Monday Musings: The New Abnormal

Just nine days ago my over-riding thought as I contemplated the very strong card at Kempton was still how awful it was that Goshen had been cruelly robbed of his rightful crowning as the best four-year-old hurdler in memory, writes Tony Stafford. Sympathies for Gary and all the Moore family and the owners were intruding ahead of the general feeling that I’d witnessed one of the great four days of Cheltenham.

Just over a week later, along with everyone in the country, if not the world, apart of course from China where it started and where they now claim there have been no new cases for several days - sure! – even Goshen has been put at the back of the brain.

Looking back, there we were, between 53,000 on the first day and 65,000 on Friday talking, greeting and breathing on each other. A good proportion of racegoers at any time are in the older age group. Now 1.5 million of us senior citizens around the country are to receive letters telling us to stay at home for three months to help “damp down” in Boris’s words, the dreaded Coronavirus.

I’ve already effectively remained in the house under instruction from my wife, who will not be receiving such a letter. My only relief from the embargo has been three short taxi-service one-way trips to drop her at shops that have been denuded of fresh meat and fish, bread, pasta, toilet and kitchen rolls and household products. She did yesterday, though, and much to my amazement, come home triumphantly brandishing a copy of the Racing Post, cost £3.90. I wonder what the publication’s 110 journalistic employees are doing to keep that listing vessel above water?

Every day for the past week I’ve been pondering whether I’ve had it, got it or am incubating it ready to transmit to anyone I meet – which pretty much begins and ends with Mrs S. Yesterday she started a daily exercise session, prompted by my difficulty with putting on my socks without sitting down. It couldn’t have been too taxing, but today and on subsequent days it will be ramped up. Whatever you can say about people born and brought up in the old USSR, especially in Siberia, they can be pretty relentless!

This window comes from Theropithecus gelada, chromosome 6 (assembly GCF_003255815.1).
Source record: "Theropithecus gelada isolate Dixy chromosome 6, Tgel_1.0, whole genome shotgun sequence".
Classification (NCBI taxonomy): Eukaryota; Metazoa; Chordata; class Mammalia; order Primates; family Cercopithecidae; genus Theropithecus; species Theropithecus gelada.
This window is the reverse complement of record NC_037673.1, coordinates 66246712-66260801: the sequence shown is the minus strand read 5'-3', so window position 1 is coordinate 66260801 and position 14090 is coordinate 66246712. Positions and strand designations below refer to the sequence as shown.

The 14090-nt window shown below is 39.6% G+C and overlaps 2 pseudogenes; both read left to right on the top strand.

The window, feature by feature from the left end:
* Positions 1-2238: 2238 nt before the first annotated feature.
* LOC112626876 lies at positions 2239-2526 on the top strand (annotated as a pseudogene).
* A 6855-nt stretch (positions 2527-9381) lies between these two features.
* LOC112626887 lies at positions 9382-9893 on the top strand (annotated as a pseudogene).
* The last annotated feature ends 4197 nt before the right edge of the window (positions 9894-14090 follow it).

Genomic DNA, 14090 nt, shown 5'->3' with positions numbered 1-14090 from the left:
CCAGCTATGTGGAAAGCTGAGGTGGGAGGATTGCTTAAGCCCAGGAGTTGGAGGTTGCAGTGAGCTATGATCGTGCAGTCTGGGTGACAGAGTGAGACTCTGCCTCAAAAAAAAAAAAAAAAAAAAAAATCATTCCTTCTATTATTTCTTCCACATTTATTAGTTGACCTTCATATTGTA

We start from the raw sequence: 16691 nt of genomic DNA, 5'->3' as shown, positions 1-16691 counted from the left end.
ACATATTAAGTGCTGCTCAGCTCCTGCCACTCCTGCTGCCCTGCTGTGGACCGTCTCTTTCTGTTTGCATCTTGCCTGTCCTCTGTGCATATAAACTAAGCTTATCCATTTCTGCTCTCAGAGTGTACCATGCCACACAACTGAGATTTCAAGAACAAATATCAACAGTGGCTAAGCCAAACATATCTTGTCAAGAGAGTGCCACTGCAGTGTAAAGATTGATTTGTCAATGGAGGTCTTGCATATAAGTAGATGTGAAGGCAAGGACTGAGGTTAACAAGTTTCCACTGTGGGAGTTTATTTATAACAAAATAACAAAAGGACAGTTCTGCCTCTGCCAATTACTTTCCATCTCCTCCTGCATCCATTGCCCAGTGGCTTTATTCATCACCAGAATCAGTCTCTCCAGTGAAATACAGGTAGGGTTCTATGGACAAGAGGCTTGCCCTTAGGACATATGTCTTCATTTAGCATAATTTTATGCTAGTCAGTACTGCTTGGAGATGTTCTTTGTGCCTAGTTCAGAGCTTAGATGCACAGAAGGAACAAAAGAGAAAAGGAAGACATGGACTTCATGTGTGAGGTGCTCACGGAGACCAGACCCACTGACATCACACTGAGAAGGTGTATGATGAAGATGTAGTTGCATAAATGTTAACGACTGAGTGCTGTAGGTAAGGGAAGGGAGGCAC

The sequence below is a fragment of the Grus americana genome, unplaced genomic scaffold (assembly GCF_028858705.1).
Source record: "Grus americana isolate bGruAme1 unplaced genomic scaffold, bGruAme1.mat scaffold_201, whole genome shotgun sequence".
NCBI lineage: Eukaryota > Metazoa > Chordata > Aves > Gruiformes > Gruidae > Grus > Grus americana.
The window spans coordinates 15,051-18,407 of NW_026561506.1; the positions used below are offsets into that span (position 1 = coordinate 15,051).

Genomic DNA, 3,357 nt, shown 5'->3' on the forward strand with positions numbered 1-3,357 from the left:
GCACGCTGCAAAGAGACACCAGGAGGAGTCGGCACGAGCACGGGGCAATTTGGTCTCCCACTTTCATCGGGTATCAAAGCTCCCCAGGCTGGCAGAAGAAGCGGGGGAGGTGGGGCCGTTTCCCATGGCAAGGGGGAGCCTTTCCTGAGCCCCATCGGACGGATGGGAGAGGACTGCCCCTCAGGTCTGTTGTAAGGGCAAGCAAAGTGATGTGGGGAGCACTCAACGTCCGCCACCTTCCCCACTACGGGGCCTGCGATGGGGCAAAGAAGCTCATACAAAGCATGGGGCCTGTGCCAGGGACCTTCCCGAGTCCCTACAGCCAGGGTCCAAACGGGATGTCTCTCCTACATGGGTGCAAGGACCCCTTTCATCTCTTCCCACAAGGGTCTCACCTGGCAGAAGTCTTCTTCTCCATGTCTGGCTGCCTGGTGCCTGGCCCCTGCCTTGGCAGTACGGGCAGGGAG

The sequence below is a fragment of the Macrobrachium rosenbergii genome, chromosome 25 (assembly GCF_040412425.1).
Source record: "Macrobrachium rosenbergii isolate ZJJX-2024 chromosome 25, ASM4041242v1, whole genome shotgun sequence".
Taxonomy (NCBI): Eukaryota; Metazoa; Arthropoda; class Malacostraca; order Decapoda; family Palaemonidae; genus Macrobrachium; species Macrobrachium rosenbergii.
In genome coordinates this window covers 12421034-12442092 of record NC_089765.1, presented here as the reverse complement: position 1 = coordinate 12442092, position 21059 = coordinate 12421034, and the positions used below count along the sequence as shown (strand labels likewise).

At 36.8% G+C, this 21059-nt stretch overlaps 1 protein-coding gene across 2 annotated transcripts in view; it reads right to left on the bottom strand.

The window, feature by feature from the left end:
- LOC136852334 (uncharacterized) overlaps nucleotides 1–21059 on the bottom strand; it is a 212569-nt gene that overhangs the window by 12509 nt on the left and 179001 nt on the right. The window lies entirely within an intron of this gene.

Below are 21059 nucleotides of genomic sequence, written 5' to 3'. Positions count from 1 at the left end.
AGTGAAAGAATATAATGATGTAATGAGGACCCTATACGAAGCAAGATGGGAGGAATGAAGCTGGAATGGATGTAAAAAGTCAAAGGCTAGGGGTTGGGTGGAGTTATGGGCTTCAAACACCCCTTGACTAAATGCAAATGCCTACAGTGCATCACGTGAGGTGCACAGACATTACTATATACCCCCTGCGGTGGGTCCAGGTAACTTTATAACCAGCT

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I was thinking last Tuesday that the UK racing no-spectator model might work, but that stopped after one day. Then on Wednesday the Irish decided to race on crowd-free, so on Saturday we had Thurles on Racing TV and South Africa’s two meetings on Sky Sports Racing. Somehow, my copy of the Racing Post arrived in time to have a look at the 4.10 from Thurles in which a horse I’d seen run well recently over two miles, stepped up in trip and class for a beginners’ chase.

He’d previously won a hurdle over three miles and was trained by Joseph O’Brien, so more than enough reason to have a good look. I thought he would be around 6-1, checked and found he was double those odds, and had a tiny tickle. Backed down to 9-1, Thermistocles proved once again that young Mr O’Brien can win any race over any discipline at any level and sound jumping and stamina enabled this eight-year-old to beat a strong field with some comfort.

Sky Sports Racing also had yesterday’s Sha Tin card which started at 5 a.m. and featured, almost four hours later, the Hong Kong Derby with its £1 million-plus first prize. Local jockey C Y Ho was entrusted with the ride on the 3-4 favourite Golden Sixty and as he brought him towards the straight he was right at the back of the 14-strong field; meanwhile Aussie rider Blake Shinn sent the 290-1 shot Playa Del Puente into a long lead on the inside. Ho and Golden Sixty came wide, gradually gained ground, but still had at least three lengths to find a furlong out.

Instead of the frenzied tumult had the Sha Tin stands been as usual full of punters, there must have been almost an eerie silence that accompanied the favourite’s continued run which bore fruit three strides from the finish.  The Australian-bred Golden Sixty, a son of Medaglia d’Oro, has now won ten of 11 career starts, and never had a winning margin more than just over two lengths in any of them.

While everything is on hold here – I can imagine just how frustrated the few UK trainers nowadays that concentrate on early juveniles must be feeling – Ireland actually stages its first turf Flat meeting of the year today at Naas. Joseph and his father Aidan both had entries in the first two-year-old race of 2020 in Europe but Aidan’s runner, Lipizzaner, participates.